Never use tricky or irrelevant headlines… People read too fast to figure out what you are trying to say.

Simple headlines are better. Always remember that on average, 8 out of 10 people will read headline copy, but only 2 out of 10 will read the rest of the piece. If your headline is confusing, tricky, or awkward, they won’t continue reading.

On greatness

Play to win, but enjoy the fun.

Remember to keep things in perspective — even on our worst day as content marketing professionals, we’ve still got one of the best jobs in the world. We get to do something amazing every day — create killer content for audiences who really need it and want to share it. Let’s make sure that ambition doesn’t crowd out true enjoyment of our craft.

Don’t bunt. Aim out of the ball park. Aim for the company of immortals.

This is my favorite Ogilvy quotation. What we do in our day-to-day lives might occasionally seem mundane, but remember this — every day, we are giving the opportunity to make a difference. To teach, to stimulate conversation, to persuade.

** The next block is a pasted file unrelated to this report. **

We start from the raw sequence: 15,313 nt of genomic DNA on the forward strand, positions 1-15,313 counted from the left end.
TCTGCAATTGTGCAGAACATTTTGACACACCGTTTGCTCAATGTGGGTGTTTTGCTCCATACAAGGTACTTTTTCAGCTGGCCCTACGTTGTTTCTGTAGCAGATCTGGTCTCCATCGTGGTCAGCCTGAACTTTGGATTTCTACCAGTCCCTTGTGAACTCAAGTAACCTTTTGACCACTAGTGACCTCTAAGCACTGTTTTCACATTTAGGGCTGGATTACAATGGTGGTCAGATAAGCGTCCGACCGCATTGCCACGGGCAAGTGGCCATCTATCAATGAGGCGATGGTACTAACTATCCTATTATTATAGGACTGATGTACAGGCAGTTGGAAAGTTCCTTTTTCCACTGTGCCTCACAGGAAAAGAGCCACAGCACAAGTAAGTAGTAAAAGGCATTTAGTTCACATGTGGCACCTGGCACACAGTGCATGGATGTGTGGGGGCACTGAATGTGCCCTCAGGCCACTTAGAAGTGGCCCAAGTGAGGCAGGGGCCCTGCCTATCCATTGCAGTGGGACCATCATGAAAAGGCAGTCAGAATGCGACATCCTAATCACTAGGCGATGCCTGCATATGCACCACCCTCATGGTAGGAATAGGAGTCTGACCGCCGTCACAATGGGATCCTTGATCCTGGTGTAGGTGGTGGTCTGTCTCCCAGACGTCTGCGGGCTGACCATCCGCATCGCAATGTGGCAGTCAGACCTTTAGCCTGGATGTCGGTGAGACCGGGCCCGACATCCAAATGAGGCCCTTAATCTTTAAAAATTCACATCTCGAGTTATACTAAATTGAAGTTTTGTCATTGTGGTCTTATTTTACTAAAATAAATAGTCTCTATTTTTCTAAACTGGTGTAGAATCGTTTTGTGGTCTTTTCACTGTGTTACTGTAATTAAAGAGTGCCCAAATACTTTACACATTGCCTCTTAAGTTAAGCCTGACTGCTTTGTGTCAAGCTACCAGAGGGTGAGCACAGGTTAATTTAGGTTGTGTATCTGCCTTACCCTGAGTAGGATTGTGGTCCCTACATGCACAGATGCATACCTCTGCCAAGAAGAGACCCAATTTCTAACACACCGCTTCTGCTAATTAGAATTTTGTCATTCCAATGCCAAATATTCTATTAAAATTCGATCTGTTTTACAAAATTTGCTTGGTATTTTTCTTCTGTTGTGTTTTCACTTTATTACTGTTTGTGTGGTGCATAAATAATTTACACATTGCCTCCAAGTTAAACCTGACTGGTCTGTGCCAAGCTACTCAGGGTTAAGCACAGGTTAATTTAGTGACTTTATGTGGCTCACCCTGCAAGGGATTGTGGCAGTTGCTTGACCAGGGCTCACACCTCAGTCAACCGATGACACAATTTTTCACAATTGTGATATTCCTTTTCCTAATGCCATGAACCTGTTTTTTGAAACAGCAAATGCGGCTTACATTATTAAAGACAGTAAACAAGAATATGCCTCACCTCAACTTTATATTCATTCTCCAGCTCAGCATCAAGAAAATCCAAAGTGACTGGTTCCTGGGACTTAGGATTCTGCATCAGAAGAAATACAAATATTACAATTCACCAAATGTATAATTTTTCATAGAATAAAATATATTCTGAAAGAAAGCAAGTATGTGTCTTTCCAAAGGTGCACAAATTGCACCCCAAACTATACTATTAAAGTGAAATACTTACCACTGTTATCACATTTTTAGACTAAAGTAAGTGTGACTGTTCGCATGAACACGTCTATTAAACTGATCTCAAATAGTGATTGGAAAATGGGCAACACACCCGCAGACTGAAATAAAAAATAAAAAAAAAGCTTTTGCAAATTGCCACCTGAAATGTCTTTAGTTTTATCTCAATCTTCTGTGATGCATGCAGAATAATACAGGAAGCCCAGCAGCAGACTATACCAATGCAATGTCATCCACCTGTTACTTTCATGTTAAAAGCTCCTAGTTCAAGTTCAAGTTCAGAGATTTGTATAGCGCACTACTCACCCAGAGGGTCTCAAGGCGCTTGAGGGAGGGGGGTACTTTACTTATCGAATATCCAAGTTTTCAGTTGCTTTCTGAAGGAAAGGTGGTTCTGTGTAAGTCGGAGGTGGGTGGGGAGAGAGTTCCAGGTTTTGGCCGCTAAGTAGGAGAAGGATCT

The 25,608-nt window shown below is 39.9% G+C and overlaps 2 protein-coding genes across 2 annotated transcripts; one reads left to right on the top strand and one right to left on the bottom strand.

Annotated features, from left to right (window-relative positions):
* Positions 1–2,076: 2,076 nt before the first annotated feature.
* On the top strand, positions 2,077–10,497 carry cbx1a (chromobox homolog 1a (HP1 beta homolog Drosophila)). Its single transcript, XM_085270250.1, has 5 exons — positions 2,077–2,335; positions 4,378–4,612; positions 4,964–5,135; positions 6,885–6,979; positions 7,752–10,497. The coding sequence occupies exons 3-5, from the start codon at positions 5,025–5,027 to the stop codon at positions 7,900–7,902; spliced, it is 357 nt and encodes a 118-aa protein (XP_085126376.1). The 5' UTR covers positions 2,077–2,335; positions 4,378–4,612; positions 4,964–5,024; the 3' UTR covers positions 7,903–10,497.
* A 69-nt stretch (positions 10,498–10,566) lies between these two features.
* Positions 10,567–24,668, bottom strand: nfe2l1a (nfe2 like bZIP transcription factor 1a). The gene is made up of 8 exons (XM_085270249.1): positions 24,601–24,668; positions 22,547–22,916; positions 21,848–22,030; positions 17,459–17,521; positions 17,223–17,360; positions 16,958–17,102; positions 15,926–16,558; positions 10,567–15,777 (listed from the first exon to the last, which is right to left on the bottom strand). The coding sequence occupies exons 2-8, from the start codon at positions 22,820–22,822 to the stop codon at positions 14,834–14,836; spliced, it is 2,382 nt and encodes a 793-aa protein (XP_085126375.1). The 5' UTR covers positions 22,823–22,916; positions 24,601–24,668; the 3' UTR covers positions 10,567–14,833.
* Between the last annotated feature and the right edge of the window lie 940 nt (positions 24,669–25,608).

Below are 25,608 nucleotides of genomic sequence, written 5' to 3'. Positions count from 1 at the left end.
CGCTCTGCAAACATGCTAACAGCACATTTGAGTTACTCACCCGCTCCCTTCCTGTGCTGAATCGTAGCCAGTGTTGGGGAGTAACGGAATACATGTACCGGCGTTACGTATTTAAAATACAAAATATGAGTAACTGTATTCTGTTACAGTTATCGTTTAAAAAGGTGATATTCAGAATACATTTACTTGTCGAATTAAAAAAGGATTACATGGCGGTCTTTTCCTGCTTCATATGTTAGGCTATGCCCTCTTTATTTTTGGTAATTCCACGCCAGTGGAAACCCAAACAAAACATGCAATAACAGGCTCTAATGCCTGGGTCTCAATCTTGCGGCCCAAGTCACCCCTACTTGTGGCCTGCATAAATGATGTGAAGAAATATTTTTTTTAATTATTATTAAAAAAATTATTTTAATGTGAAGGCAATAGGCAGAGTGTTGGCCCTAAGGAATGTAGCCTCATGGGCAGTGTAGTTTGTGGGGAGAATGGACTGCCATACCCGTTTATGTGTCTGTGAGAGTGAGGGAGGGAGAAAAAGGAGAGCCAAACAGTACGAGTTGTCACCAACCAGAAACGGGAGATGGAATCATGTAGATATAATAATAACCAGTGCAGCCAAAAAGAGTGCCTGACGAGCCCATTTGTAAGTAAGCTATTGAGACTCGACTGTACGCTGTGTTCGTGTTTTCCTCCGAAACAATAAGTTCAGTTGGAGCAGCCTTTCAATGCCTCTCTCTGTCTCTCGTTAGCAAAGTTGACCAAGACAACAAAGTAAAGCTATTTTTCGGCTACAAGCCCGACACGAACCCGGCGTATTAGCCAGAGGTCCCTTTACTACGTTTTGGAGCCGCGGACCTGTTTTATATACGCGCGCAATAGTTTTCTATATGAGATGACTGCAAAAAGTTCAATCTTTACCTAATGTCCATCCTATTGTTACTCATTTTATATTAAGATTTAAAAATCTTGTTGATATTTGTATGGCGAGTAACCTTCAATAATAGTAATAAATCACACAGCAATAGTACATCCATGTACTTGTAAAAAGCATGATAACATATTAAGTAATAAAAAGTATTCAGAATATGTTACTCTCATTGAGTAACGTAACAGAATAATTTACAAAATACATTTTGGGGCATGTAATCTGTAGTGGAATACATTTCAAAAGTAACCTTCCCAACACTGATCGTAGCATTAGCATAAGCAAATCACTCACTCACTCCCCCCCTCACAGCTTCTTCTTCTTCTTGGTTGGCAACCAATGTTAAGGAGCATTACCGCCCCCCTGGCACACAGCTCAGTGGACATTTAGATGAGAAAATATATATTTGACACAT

That’s pretty extraordinary.

So aim high. Make sure you’re always thinking, how can I make more of a difference? How can I think bigger?

David Ogilvy’s legacy

Ogilvy’s work continues to inspire us, and his world-famous marketing campaigns live on. But some of Ogilvy’s best lessons are about how he approached his creative life, and how he aimed for greatness instead of settling for second best.

Who are your marketing heroes? Who inspires you to work harder, dream bigger and aim out of the ball park?

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Reader Comments (82)

  1. says

    Thank you so much for this Beth! What a wonderful post, filled with time-tested brilliance that both informs and inspires. As I was reading, I kept thinking, “Ooh! I’ll tweet that quote. WAIT! That one’s better! And that one too!” I think I’ll just tweet the headline. It says it all. :-)

    • says

      Jerod — I found myself in the same boat, but finally selected this provocative assertion as my favorite — “Talent, I believe, is most likely to be found among nonconformists, dissenters, and rebels.”